I Saw Your Story and I Loved It. Please Write More
Meaningful work. I often wonder if what I do is meaningful. I saw your work today and it’s so beautiful. The way you craft words into lyrical prose and use metaphors that surprise me. I would have never thought of that one, but it’s perfect. How do you link those ideas in your head? Do they just slip onto the page as you write and surprise you too? Beautiful poetic phrases about everyday things, like pasta or fences, that I never thought of as either beautiful or poetic.
And the way you capture how I feel — how did you know? Is it because you feel the same as me? Are we strangers but sisters in this one trial? Or is it that old horoscope trick where there’s a universal experience we don’t think of as universal—
“You’ll meet a stranger and feel uncertain.” “You’ll reflect on the past and it’ll make you sad for what was lost.”
It fools us because we imagine ourselves as special; that our inner-worlds are unique; we’re unicorns in a field of horses. We think no-one has ever felt the exact way we did, or have, or are. Then we stumble across something (like what you wrote) and it’s so raw and out there — prostrate and vulnerable on the page— and we feel it was us that bled those words, and why didn’t we think to write them down that way? To express them that way? Because those words, in that order, captured everything just right. They’re perfect.
And I’m embarrassed to admit it, but I’m jealous that your work is such a perfect expression of my thoughts and feelings when it’s me that felt and thought them. I’m jealous that you’ve managed to do that magical thing that I fumble to do in my amateur way when I’ve been doing this for so long and shouldn’t I be able to express myself better by now? Shouldn’t I be where you’re at? I’m jealous because if I had your talent I would share it and show it and it would touch people’s hearts and they would feel like I captured their emotions on my page. It would feel meaningful.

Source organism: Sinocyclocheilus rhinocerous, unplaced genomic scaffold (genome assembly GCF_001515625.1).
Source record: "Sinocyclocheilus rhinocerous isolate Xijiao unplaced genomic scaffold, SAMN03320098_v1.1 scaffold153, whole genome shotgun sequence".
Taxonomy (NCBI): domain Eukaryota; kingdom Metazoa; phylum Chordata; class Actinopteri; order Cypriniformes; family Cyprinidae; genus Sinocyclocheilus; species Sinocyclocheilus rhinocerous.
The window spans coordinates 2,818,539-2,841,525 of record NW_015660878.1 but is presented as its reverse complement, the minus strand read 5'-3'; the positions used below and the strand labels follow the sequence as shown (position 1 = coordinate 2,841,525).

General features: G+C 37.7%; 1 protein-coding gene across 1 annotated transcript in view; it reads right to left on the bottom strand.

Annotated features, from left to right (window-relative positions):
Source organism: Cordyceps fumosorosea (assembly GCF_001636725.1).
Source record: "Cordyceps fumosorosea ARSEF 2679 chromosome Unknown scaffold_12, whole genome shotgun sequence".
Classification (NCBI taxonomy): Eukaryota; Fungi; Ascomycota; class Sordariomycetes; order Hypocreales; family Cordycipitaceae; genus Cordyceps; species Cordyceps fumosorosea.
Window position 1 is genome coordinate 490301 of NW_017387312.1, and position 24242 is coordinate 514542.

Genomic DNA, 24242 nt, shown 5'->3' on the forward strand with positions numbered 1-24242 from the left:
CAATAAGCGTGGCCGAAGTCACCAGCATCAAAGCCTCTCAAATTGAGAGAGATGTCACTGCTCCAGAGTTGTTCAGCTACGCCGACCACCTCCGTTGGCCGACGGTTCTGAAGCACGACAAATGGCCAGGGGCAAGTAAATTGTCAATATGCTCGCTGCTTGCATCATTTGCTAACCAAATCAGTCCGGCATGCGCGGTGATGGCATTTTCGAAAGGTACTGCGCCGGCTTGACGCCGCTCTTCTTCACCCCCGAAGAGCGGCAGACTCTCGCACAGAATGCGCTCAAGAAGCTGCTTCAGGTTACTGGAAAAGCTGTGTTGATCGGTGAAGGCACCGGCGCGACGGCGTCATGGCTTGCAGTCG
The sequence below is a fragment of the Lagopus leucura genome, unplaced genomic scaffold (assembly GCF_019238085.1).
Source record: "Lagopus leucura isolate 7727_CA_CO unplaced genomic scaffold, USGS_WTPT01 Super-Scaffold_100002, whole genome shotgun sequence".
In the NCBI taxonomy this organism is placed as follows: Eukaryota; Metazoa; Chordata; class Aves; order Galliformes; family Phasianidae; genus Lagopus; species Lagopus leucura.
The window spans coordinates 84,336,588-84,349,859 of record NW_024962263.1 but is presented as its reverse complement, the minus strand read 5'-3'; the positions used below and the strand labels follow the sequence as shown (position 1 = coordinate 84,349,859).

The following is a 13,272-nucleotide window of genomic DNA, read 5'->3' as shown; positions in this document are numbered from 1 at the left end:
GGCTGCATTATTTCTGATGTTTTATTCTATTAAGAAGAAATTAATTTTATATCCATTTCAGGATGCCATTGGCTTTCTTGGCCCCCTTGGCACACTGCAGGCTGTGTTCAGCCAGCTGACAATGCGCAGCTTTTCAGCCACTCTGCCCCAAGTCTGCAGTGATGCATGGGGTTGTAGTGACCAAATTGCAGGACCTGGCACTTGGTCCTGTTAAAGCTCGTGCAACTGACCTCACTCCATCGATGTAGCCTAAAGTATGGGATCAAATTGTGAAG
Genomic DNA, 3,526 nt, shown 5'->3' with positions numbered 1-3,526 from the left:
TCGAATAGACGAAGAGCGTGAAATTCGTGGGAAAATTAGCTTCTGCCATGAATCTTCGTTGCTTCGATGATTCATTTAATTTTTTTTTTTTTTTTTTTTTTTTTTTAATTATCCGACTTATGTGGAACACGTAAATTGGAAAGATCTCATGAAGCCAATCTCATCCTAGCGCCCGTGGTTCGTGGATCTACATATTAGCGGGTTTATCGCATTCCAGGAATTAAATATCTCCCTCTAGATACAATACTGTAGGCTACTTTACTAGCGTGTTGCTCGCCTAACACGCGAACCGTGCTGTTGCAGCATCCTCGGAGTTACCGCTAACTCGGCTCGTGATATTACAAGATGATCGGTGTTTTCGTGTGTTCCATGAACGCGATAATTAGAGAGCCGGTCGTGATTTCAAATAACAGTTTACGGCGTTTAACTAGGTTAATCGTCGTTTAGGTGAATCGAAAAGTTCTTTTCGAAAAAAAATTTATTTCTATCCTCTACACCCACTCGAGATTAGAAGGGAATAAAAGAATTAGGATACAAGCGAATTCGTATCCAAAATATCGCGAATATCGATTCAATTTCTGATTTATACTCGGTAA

What you do is meaningful and I respect you for it: I respect your voice, your bravery, your rawness. I have respect for your pain — placed out there, arranged so beautifully when it could (and should) look raw and ugly because those feelings are raw and ugly. But you’ve mastered just how much to show (or was it accidental?). You balanced just the right amount of exposed metaphorical flesh to make it art rather than porn. You posed and arranged yourself in the narrative to be a nude Venus in a Botticelli painting, not a pin-up girl in a centerfold.
And it both encourages and depresses me. It’s inspiring that someone like you is out there, writing beautiful prose in a world where beautiful prose is not rewarded often. Instead, we drown in the sea of “how-to”s and listicles. I write them (because they pay and this is my job), but I wish the public in general knew that listicles are not comparable to written art. I wish they knew that there’s a place for both the content creator and the artist. I wish they could read your work and love it too. I want to shove it in their faces, shove aside the listicle they’re reading on their phone and — with a printed copy of your story in ink, on paper (as it should be read) — place it in their hands to be held, to be caressed. “Read this! This is good! This is art! This is what you should fill your mind with.”
But most will glance at it, probably read half of it, because that’s what the stats say people read. Smile and nod. “It’s nice. I don’t really get it, but it’s good.” And they’ll miss the beauty. Like throwing pearls at pigs.
Your work should be the model, the gold standard. It should be what editors pay for, but I know they won’t. Except perhaps an editor from a literary journal, that’s read by the few (like me) who like that sort of thing. And the masses will continue to consume their Kardashian listicles and ignore the Botticellis.
And I’ll keep writing listicles too, because that’s my job — it’s what pays — and I have kids to feed, and really there’s nothing wrong with a well-written listicle. They have their own simple elegance— their own worth. And on the side, in my secret alone time when everyone’s gone to bed, I’ll search for more work like yours. And when I find those stories, I’ll know the world is still worth being in, because it hasn’t completely forgotten yet what is beautiful. Because there are still people, like you, who see into our souls and find beauty there amid the ugliness…and turn it into meaningful work.
Please, write more.
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